The Lambeth Early Onset (LEO) Team: Randomised controlled trial of the effectiveness of specialised care for early psychosis

The University of Manchester, Manchester, England, United Kingdom
BMJ (online) (Impact Factor: 17.45). 12/2004; 329(7474):1067. DOI: 10.1136/bmj.38246.594873.7C
Source: PubMed


To evaluate the effectiveness of a service for early psychosis.
Randomised controlled clinical trial.
Community mental health teams in one London borough.
144 people aged 16-40 years presenting to mental health services for the first or second time with non-organic, non-affective psychosis.
Assertive outreach with evidence based biopsychosocial interventions (specialised care group) and standard care (control group) delivered by community mental health teams.
Rates of relapse and readmission to hospital.
Compared with patients in the standard care group, those in the specialised care group were less likely to relapse (odds ratio 0.46, 95% confidence interval 0.22 to 0.97), were readmitted fewer times (beta 0.39, 0.10 to 0.68), and were less likely to drop out of the study (odds ratio 0.35, 0.15 to 0.81). When rates were adjusted for sex, previous psychotic episode, and ethnicity, the difference in relapse was no longer significant (odds ratio 0.55, 0.24 to 1.26); only total number of readmissions (beta 0.36, 0.04 to 0.66) and dropout rates (beta 0.28, 0.12 to 0.73) remained significant.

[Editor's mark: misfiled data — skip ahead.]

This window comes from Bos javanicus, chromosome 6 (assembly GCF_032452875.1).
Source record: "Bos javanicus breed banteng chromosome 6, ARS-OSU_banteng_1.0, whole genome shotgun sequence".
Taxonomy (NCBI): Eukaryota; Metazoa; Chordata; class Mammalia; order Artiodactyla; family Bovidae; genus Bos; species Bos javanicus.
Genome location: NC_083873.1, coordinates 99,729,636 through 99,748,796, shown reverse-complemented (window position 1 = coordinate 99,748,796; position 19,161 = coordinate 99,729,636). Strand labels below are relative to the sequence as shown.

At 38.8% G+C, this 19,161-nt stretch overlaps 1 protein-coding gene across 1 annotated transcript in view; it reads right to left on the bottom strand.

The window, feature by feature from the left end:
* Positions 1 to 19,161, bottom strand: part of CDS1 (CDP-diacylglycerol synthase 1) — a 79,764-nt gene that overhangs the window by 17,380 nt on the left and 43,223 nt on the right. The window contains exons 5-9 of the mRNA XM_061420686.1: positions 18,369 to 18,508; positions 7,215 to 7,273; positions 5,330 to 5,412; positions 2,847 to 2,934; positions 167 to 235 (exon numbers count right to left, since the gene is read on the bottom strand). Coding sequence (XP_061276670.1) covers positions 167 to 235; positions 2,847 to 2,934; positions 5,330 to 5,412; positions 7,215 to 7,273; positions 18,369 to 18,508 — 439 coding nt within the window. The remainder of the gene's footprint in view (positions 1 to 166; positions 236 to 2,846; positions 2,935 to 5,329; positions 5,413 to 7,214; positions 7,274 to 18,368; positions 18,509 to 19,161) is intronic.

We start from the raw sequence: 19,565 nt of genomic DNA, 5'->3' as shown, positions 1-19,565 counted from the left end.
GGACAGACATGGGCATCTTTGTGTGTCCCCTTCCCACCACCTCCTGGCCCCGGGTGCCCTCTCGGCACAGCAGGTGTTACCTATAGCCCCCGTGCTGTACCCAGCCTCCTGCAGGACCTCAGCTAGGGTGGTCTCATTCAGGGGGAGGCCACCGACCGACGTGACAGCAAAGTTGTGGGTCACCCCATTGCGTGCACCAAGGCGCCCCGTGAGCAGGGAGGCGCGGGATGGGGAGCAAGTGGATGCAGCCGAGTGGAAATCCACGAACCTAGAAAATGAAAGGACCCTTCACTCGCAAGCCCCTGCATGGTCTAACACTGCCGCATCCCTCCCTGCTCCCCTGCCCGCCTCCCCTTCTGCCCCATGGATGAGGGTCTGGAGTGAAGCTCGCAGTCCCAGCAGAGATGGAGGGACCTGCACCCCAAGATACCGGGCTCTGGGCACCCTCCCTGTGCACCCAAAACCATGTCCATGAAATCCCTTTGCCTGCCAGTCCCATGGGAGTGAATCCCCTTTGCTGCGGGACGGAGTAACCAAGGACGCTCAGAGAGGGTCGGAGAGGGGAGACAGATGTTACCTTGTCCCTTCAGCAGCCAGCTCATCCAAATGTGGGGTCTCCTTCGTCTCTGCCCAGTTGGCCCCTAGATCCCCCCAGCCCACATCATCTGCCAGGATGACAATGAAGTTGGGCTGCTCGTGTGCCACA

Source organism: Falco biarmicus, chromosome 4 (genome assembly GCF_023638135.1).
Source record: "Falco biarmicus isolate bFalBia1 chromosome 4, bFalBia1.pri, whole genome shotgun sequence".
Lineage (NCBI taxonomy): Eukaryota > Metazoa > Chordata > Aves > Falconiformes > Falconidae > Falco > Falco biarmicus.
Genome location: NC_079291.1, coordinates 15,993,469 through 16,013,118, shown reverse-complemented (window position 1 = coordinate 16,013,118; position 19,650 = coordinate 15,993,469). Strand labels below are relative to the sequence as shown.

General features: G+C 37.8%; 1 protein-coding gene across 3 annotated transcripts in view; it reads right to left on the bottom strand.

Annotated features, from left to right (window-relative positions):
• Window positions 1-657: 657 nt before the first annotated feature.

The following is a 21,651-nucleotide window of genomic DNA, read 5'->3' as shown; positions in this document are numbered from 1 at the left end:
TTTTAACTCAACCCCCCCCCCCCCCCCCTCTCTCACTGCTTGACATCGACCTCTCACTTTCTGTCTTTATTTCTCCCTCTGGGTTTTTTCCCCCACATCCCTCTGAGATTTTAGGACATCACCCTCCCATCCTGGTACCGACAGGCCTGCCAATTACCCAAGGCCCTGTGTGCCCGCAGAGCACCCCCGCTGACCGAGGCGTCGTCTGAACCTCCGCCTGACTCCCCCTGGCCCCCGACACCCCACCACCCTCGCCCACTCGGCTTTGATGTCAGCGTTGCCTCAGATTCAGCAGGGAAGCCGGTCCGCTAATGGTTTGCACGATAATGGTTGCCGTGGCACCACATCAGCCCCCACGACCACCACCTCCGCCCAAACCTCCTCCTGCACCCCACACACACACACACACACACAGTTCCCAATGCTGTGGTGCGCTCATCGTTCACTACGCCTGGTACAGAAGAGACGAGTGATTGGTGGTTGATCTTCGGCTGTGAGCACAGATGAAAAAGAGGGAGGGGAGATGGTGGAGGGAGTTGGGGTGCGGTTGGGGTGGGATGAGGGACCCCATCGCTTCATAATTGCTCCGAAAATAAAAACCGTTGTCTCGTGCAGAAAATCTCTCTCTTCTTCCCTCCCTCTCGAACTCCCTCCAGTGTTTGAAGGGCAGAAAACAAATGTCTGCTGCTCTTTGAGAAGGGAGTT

Limited evidence shows that a team delivering specialised care for patients with early psychosis is superior to standard care for maintaining contact with professionals and for reducing readmissions to hospital. No firm conclusions can, however, be drawn owing to the modest sample size.

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Available from: Miriam Fornells-Ambrojo
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